He is credited with winning the Battle of the Seven Days, but this was mostly set up by McClellan's ineptness as a battlefield commander. In every engagement, McClellan's army BEAT Lee's army and inflicted heavier casualties. Yet, McClellan retreated and in directions that would not allow him to stay near Richmond for long...

And yet the Union didn't surrender and recognize the Confederacy after the Seven Days.

He handled Second Bull Run better, but was unable to destroy the Union army, and again Lincoln didn't immediatelely ask for peace terms.

He managed to hold the Union army to a draw at Antietam, but mostly because McClellan let him hold on and didn't commit his reserves, regardless of how small they were. Fredericksburg was set up failures in the Union War Department and then Burnside's foolish decision to press on anyway. Here, Lee didn't attack, as he didn't have to, and Fredericksburg didn't have as many Confederate casualties as other battles did.

Again, Lincoln didn't surrender.

Chancellorsville is considered one of his most spectacular victories, but the Union army wasn't destroyed, and Lee lost Jackson in the battle. And again, Lincoln did not surrender.

And following the defeat at Gettysburg, Grant came east and would hammer away the Confederate Army. By the time the war ended, Lee's army a tiny force that had no hope of winning any battle.

Much of this was set up by Lee's agressive tactics. When an army is outnumbered and outsupplied, it can not take risks that would throw away large numbers of them. Lee took these risks repeatedly, and even in most of his victories still took heavy casualties. I've read that he was already stripping units protecting the Carolina coast, as well as Carolina militia units following Second Bull Run to prepare for Antietam to replenish his forces.

The Confederacy's only hopes for victory were in breaking the will of the northern people, which would require doing to the north what Sherman would do to Georgia and the Carolinas. This opportunity, however, only happened once in the American Civil War, and Lee was not at that battle. There, the men who pushed for it were Jackson and Longstreet.

Once Lee took command, the South's only hope (as McClellan had succesfully trained the Union Army) was foriegn recognition, as the war had by then become clear that it would be a long one that played to the North's superiority in manpower and material. Lee had to conserve his forces as much as possible to try and keep them together and in large numbers... and even in victory, Lee failed to do that...

Lee was a great commander with regard to winning individual battles. Winning the war however, he could not do.
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Old November 13th, 2012, 10:39 AM   #219

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It's less about what you said than your motivation.
Thought crimes eh?
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You aren't posting to discuss history, but rather to discredit Lee.
No, if I was trying to discredit Lee, I would make something up and post it. I want to get actual history.And yes, I want to know the bad things.
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If you go back through my posts, you would know that I have been critical of Lee on more than one occasion-but that criticism is based on the historical record rather than an attempt to either discredit him or lionize him.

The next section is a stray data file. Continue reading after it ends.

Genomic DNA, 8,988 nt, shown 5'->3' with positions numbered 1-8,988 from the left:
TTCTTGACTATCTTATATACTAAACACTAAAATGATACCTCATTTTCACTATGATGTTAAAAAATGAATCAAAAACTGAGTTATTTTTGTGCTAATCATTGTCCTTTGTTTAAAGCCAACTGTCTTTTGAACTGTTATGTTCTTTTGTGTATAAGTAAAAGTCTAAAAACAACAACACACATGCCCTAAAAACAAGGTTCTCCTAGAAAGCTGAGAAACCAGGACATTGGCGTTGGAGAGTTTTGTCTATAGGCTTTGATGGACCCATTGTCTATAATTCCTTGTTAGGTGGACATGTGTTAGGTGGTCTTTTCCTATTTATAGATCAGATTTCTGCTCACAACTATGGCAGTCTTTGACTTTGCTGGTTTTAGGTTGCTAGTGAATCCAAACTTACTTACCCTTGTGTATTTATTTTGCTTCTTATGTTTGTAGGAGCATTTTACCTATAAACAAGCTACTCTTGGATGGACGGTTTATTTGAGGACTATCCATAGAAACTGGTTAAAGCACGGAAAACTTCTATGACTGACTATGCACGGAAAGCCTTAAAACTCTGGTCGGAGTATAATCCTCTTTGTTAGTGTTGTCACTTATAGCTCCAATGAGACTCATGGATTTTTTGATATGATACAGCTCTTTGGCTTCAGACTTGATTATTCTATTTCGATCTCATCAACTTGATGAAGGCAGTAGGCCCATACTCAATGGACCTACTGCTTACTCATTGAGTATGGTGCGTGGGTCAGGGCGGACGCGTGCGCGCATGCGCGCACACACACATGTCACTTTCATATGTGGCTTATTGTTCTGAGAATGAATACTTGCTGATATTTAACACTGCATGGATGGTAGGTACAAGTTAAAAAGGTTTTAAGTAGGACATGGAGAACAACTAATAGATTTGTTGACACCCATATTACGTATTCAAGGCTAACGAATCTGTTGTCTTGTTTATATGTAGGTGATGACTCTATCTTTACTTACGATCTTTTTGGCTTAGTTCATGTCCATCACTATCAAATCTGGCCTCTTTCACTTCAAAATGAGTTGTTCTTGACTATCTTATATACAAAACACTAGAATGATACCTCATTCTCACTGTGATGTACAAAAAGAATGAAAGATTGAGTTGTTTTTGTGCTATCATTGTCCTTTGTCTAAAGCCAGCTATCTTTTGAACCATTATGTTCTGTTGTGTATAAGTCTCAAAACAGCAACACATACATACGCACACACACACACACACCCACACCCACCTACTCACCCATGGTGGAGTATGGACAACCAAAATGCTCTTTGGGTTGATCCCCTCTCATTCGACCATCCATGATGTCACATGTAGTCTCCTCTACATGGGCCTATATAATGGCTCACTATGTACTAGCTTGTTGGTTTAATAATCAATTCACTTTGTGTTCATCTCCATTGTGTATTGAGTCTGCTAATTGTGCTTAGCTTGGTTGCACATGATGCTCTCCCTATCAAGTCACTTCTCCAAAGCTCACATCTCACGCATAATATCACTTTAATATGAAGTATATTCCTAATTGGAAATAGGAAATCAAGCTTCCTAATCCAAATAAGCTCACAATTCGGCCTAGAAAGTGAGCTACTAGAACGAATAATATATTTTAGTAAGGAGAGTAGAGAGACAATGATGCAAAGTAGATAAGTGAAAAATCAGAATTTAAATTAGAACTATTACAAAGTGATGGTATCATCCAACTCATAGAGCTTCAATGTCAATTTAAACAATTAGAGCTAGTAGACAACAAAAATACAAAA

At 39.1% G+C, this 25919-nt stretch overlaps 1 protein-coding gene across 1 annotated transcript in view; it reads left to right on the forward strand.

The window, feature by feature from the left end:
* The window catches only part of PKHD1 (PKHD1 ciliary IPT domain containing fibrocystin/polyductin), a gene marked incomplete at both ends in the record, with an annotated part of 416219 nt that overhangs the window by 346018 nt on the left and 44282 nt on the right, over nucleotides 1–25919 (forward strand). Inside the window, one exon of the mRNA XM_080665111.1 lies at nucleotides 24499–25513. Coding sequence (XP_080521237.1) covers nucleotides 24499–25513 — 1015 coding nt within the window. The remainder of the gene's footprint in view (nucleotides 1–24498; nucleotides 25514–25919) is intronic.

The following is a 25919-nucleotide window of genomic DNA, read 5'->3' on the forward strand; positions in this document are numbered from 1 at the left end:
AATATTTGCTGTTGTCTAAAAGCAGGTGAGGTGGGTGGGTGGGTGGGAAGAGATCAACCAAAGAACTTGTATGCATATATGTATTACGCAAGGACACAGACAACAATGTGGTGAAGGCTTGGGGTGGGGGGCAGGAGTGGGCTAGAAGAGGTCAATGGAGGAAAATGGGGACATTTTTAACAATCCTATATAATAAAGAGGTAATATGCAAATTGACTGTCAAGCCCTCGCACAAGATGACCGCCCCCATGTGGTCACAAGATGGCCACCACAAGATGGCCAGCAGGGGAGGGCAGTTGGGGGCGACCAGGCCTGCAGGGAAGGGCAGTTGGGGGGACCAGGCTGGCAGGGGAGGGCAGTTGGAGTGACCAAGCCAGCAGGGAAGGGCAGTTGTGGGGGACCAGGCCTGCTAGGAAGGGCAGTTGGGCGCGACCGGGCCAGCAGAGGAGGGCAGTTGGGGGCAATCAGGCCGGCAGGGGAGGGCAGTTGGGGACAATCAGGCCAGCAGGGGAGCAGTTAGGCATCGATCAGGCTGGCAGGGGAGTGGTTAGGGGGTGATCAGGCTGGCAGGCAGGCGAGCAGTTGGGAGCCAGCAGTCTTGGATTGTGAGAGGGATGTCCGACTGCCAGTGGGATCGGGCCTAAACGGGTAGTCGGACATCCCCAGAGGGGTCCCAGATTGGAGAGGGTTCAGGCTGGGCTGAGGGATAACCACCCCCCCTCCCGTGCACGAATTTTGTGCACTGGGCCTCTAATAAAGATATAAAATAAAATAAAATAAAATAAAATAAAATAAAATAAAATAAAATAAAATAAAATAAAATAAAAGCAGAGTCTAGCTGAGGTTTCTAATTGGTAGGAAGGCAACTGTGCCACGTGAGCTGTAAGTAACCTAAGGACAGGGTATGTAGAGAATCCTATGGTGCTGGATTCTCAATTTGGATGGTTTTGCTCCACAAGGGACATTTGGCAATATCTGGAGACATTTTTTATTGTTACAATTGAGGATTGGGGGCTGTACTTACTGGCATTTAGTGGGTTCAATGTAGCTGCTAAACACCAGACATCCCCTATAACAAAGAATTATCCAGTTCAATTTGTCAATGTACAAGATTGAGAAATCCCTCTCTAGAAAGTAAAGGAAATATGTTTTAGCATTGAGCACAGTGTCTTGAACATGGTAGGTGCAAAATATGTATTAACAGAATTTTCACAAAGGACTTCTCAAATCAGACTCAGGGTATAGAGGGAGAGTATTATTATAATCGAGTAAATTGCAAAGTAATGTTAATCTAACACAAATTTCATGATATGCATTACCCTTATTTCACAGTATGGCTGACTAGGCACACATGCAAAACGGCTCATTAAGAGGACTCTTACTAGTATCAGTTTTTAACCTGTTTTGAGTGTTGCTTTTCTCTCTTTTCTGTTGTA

Ok. But I'm not hear to compare myself to you. I am hear to find out about the real man.

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It doesn't offend me that you no longer believe stories about Lee, made-up or otherwise
Don't say made up or otherwise. I have no problem believing good things about him that are true. You are trying to discredit me because you don't like me digging about Lee.
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It offends me that you clearly opened this thread to discredit Lee.
Again, you don't seem to know what it means to discredit. I'm trying to find about the real history. If that happens to be a discredit to him, take it up with Lee. And if you don't like the thread, then don't read it.
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Your protests to the contrary notwithstanding, you are only interested in making Lee look bad.
True, I am interested in exposing the real Lee. But only what is real. Unlike the people who have made him a mini god.

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No you don't. You want to portray Lee in the worst possible light. Even if you can't see it, everybody else in this thread can.
Please stop trying to blame me for Lee's shortcomings. I would like to discuss history. You are taking it very personal that Lee had bad traits and that I am interested in them. I can't help that.

This thread was going along fine. People are disagreeing but everyone has been pretty good about sticking to the facts. I'd prefer not to bring this down to a personal back and forth.
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Old November 13th, 2012, 10:40 AM   #220

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Originally Posted by Rongo View Post
I agree completely. The proper way to approach a subject like this from a historical standpoint is to gather information and facts, then form an opinion based on them. But that's rarely the way it works. People form their opinions first, then gather the information and facts that support their opinion and toss everything else in the toilet.
Might this be what is wrong with our education system? Everything knowledge wise is @$$ backwards.